The result was that a storm of comments was averted and the situation blew over fairly soon after the newsroom/department took fast, clear action. The fact that P4 Jämtland also admitted its mistake elicited the respect of even some of its severest critics.
Newsrooms/Departments need good procedures to avoid serious storms of comments occurring that are difficult to manage. Swedish Radio has drawn up a simple checklist for this purpose. It is applicable to minor instances such as individual opinions on an editorial mistake as well as major instances, where a large number of people react at the same time on several different platforms.
In the worst case scenario, a storm of criticism can turn into a series of smouldering fires at risk of flaring up long after the event in question
Anticipate. Sometimes you know in advance that something you and the newsroom/department are going to do will engender questions and criticism. This is often the case with a controversial news topic. In such cases, it is often a good idea to try and anticipate what the audience will say/ask, and formulate responses that can be used to guide the dialogue with the audience. See also point 5.
Deploy enough staff. It is not unusual for a storm to blow up on several different platforms at the same time: Twitter, Facebook, Instagram and YouTube. Each platform has its own logic, and the propagation of a critical post is usually greatest on Facebook (the biggest platform with the most users, in the case of Swedish Radio).
If a feature or an editorial mistake engenders extensive reactions, it is a good idea to first establish quickly where and how much people are talking about it, and then to decide whether more resources are needed to respond to comments and tweets. Is one social media editor enough, or do you need to deploy two or three people to keep up?
Provide information. When you have completed your initial appraisal of the extent of the criticism, it is important to quickly inform those who need to know. The editor-in-chief needs to know as much as possible to deploy the right staff and decide how the team will respond. In a large corporation like Swedish Radio, with hundreds of newsrooms and departments, it is likely that people other than just the newsroom/department in question will receive questions and critical opinions on the topic in dispute.
Decide who will respond. Who will respond actually means two things. The editor-in-chief decides how the criticism will be met, usually in consultation with the newsroom/department. The editor-in-chief might also write in the comments, but it is often the social media editor who writes the response. Sometimes it is an advantage for the editor-in-chief to respond to comments. This gives the responses gravitas and authority, and the audience get the right information straight from the horse’s mouth.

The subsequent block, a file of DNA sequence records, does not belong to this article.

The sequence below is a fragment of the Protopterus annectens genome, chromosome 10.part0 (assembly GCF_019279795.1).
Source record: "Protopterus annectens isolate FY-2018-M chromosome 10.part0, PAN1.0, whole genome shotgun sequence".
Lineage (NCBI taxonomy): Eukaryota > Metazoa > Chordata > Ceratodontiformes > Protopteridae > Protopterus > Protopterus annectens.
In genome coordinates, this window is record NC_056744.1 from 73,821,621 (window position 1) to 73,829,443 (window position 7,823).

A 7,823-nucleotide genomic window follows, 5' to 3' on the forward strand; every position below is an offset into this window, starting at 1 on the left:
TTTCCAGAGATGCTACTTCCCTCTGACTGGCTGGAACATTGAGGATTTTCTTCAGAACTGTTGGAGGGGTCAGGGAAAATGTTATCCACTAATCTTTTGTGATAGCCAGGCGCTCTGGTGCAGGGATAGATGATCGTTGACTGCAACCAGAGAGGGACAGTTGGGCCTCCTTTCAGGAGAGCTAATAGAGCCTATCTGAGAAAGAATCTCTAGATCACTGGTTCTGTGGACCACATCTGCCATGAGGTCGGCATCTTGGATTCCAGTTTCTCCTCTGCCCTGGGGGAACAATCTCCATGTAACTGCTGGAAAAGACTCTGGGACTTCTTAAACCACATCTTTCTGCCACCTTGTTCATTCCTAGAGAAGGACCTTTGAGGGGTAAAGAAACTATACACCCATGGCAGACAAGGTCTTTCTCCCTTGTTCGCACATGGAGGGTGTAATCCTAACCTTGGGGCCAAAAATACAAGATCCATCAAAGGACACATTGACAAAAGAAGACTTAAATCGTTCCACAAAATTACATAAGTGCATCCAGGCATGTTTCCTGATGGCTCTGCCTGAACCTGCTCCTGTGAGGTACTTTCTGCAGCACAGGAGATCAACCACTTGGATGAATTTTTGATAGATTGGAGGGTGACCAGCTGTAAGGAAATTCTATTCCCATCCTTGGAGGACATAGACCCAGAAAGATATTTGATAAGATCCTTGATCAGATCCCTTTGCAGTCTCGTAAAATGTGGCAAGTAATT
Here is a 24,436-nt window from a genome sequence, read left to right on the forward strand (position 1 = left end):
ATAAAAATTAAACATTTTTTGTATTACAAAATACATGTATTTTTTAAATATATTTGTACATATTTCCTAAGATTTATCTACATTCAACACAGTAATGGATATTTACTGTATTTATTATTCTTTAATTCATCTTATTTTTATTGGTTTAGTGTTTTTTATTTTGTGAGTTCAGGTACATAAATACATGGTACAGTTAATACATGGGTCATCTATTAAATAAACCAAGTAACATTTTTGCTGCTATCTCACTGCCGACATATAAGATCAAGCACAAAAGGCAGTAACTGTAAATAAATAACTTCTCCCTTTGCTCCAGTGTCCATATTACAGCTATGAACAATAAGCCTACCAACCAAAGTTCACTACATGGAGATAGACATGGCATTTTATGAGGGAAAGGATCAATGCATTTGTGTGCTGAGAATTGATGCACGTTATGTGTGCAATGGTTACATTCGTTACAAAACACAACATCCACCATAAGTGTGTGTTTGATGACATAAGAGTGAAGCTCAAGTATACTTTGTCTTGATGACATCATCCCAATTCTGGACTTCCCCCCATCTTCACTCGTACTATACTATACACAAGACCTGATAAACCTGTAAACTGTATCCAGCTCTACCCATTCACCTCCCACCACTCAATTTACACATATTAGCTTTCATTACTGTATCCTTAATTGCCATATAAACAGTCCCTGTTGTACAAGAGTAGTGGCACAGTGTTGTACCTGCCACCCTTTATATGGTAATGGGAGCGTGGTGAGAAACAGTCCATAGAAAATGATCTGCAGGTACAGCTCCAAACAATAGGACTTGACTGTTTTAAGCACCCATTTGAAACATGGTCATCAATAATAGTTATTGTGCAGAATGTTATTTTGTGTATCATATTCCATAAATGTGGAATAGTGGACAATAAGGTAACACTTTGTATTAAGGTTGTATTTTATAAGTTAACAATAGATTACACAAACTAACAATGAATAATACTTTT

But often the main task of the editor-in-chief is to maintain an overview, particularly if there is a major storm of criticism across several platforms, and delegate the task of responding to the right person. In other words, the social media editor. To avoid any confusion and too many cooks spoiling the broth, it is essential for everyone to agree on the approach.
Prepare an FAQs document. It is often possible to identify a number of frequently asked questions in a storm of criticism. Write them down in FAQs (a living document that can be added to if new questions arise) and formulate responses to help the people dealing with the comments. However, responses should not be copied directly from such a document. They should be formulated by the person responding, since copy/paste responses are like a red rag to a bull. The audience quickly identify such responses and are often made even angrier by them.
If the same types of question and criticism recur again and again, it may also be a good idea to publish your FAQs, for example on the website of the newsroom/department and publish links to it if the pressure from the audience is high.
If what is causing outrage or engendering questions is something that was broadcast on radio (or TV), you might also consider transcribing the section criticised and publishing it. In many cases, people have not actually heard or seen the feature and are reacting to someone else’s reaction, or to a false description of what was said that is being widely propagated.
Respond. As soon as possible. Rage can rapidly accumulate in a storm of criticism. If there is a delay in the newsroom/department responding, the storm often divides into two: those who criticise the subject matter and those who criticise the delay. Responding may also mean not having a response. Before the newsroom/department has decided how to meet the criticism, it can gain from telling the public that it will make a statement when it knows more.
A few important points when responding to criticism: Don’t lie, try not to cover up a mistake. If the newsroom/department has made a mistake, it is always a good idea to admit it and apologise if the situation so requires.
Finally: standing tall in a storm is hard work, but it is essential. The aim of managing storms on social media is not to win the debate, to convince the critics that you are right, or to get them to change their opinion. The aim is to show that you and the newsroom/department are listening and care about the audience’s reactions, and that you defend your journalism.
At the end of the day, the angry critics will be hopefully less angry and you will be seen differently, possibly with just as much disagreement, but with a “thanks for responding”.